|Online Judge||Problem Set||Authors||Online Contests||User|
Janken, also known by the name rock paper scissors, is a popular Japanese childrens' game. In the grand tradition of game development, one company has decided to put a strategic twist on a classic title. The resulting war "simulation," Janken Tactics, is in development as we speak. You have been hired onto the team as a programmer, and put to work on the move validation code.
Janken Tactics takes place on a map represented by a hex-hex grid with five cells on each side. Each cell on the grid has a certain terrain type, which helps or hinders movement through the cell. Normally, moving into an adjacent cell costs one movement point, but the terrain on that cell may cause it to cost more:
with letters coming first in the coordinate system. The center cell of the top row is A7, the rightmost point of the grid is E9, and so on. On the hex grid above, adjacent cells are those to the immediate left and right and those immediately along the diagonals. For example, the cells adjacent to E5 are D5, D6, E4, E6, F4, and F5.
As one might expect of a game based on Janken, there are three unit types: the Guardian (rock), the Mage (paper), and the Swordsman (scissors). Units also have 10 movement points that they can expend per move. And, as in Janken, the units each have their strengths and weaknesses:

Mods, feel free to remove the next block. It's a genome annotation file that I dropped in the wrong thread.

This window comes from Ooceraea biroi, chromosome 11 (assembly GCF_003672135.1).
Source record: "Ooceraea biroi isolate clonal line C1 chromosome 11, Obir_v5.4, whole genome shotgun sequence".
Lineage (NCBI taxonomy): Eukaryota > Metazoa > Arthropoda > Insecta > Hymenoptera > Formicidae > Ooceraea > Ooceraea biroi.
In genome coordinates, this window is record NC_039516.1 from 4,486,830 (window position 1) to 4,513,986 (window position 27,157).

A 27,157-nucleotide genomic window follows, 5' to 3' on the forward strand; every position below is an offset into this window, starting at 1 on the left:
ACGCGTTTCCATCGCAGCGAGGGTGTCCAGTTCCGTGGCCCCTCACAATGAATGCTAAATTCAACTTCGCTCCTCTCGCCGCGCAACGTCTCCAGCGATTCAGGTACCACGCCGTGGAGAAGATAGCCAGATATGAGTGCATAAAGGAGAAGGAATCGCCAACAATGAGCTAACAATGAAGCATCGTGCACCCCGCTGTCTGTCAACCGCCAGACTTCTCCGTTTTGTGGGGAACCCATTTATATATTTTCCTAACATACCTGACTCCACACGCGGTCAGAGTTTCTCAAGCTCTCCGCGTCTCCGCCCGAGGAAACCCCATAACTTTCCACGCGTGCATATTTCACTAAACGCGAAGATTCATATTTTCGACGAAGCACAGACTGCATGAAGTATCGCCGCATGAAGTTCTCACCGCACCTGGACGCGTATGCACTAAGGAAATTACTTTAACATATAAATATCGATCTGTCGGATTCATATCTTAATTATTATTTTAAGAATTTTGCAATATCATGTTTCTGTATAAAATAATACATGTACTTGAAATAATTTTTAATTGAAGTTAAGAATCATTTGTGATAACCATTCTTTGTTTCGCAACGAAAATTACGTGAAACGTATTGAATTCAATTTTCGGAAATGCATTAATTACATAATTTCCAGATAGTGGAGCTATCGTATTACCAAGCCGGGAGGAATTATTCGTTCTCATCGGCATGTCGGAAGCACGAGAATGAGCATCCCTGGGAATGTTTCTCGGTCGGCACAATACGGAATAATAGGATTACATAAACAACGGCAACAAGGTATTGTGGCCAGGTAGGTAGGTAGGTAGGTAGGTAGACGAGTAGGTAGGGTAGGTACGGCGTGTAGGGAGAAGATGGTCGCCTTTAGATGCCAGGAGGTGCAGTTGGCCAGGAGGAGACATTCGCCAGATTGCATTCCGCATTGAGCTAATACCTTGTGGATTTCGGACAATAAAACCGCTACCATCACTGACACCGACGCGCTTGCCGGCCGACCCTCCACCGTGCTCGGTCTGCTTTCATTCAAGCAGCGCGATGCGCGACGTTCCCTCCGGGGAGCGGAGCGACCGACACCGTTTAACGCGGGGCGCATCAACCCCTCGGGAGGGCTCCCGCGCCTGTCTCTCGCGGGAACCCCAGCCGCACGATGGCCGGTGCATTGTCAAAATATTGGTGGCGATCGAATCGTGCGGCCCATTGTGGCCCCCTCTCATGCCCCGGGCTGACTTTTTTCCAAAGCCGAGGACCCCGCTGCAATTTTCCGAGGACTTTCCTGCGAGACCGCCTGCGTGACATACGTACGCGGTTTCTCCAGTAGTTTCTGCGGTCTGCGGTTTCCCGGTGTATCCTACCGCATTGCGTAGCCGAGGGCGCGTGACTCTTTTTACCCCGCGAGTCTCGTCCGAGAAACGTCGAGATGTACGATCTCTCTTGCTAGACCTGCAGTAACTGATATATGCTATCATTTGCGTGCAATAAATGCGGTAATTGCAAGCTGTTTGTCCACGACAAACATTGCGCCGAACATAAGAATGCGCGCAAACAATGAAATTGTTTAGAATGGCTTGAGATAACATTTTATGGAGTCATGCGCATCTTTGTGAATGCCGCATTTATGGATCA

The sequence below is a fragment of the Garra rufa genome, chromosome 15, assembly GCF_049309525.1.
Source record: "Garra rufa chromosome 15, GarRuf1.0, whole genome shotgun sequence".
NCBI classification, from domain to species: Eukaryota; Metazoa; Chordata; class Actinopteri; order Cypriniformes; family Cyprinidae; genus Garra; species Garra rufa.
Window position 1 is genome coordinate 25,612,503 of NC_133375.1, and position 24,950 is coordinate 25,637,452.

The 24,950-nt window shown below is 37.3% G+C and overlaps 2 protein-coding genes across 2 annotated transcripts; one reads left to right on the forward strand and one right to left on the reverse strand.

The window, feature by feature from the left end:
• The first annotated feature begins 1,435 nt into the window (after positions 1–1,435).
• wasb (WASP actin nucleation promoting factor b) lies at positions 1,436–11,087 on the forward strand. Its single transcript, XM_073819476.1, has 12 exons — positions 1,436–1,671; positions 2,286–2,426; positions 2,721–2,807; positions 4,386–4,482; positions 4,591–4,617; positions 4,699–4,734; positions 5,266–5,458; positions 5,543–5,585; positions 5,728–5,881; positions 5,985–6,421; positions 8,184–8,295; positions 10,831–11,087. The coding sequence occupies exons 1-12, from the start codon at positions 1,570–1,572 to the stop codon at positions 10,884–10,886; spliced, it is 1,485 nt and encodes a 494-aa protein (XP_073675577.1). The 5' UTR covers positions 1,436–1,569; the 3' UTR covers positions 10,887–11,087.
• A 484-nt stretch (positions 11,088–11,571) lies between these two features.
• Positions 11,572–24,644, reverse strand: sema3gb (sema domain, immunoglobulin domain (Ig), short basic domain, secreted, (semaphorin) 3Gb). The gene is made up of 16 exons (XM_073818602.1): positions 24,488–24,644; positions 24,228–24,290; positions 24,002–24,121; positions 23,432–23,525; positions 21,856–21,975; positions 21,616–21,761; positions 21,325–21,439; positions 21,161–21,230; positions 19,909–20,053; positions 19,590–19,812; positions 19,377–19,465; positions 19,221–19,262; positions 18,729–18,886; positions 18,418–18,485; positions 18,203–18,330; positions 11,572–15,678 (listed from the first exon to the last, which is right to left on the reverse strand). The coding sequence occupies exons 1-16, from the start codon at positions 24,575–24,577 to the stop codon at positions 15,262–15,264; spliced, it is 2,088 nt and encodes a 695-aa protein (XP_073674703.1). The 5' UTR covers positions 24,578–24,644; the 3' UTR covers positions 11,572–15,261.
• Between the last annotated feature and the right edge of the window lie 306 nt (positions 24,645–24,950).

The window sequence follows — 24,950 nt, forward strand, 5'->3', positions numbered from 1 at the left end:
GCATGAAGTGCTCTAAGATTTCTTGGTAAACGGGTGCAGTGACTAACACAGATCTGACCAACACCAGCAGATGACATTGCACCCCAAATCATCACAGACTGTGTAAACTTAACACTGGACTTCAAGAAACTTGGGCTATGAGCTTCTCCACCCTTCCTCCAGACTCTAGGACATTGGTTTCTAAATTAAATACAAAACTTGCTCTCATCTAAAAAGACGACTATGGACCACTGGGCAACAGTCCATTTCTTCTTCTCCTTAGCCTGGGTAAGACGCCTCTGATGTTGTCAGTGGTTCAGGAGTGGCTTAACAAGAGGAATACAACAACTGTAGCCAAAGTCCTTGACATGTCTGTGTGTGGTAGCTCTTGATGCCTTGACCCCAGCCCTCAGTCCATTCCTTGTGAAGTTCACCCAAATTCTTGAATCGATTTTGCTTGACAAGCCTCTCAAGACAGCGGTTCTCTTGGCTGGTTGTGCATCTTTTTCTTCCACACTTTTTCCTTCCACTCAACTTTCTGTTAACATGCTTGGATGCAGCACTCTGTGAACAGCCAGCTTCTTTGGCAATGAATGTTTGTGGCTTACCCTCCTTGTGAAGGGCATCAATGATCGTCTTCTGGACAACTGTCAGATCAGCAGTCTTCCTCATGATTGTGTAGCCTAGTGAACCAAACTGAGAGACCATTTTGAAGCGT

Your goal is to determine whether a given unit can execute a certain move, and if so how many movement points are left over after the move. The code should maximize the number of movement points left at the end of the move, so that the unit has more choices during any potential combat that may occur. Invalid moves may occur if:
Input to this problem will begin with a line containing a single integer n indicating the number of data sets. For each data set, the next six lines are a representation of the hex-hex grid's terrain, with F representing fields, W representing woods, H representing hills, M representing mountains, and U representing underwater cells.
The next line of each data set will consist of two integers M P (1 <= M, P <= 10) representing the number of units on each side of the battle. Following that are M lines with two values T L, where T is the type of unit (G for Guardian, M for Mage, S for Swordsman) and L is the starting location for that unit represented as described above. The P lines following that are a similar representation for the second side.
The next line of each data set consists of an integer V (1 <= V <= 100) representing the number of moves to test. The next V lines contain two values S E, where S and E are coordinates in the proper format describing the starting cell (and therefore unit) and attempted ending cell for that move. Note that moves may involve either of the sides.
For each data set, first print "Game #X" where X is the number of the data set, starting with 1. For each move in each data set, print "Move #N (S -> E): Successful (M points left)" if the move was successful, or "Move #N (S -> E): Unsuccessful" if the move was unsuccessful. N is the move number, starting at 1; S is the starting coordinate and E the destination coordinate, in the representation described above; M is the number of movement points left at the end of the move.
1 U U U W W U F F F F W W F H H H F W W F H F F H F W W F H F F F F F W W F H F F H H H W F H M M M M W F F F F F W W W W W 3 3 G E5 M D5 S F4 G F8 M A8 S C4 2 E5 E9 D5 F8
Game #1 Move #1 (E5 -> E9): Successful (5 points left) Move #2 (D5 -> F8): Unsuccessful
[Submit] [Go Back] [Status] [Discuss]
Home Page Go Back To top
All Rights Reserved 2003-2013 Ying Fuchen,Xu Pengcheng,Xie Di
Any problem, Please Contact Administrator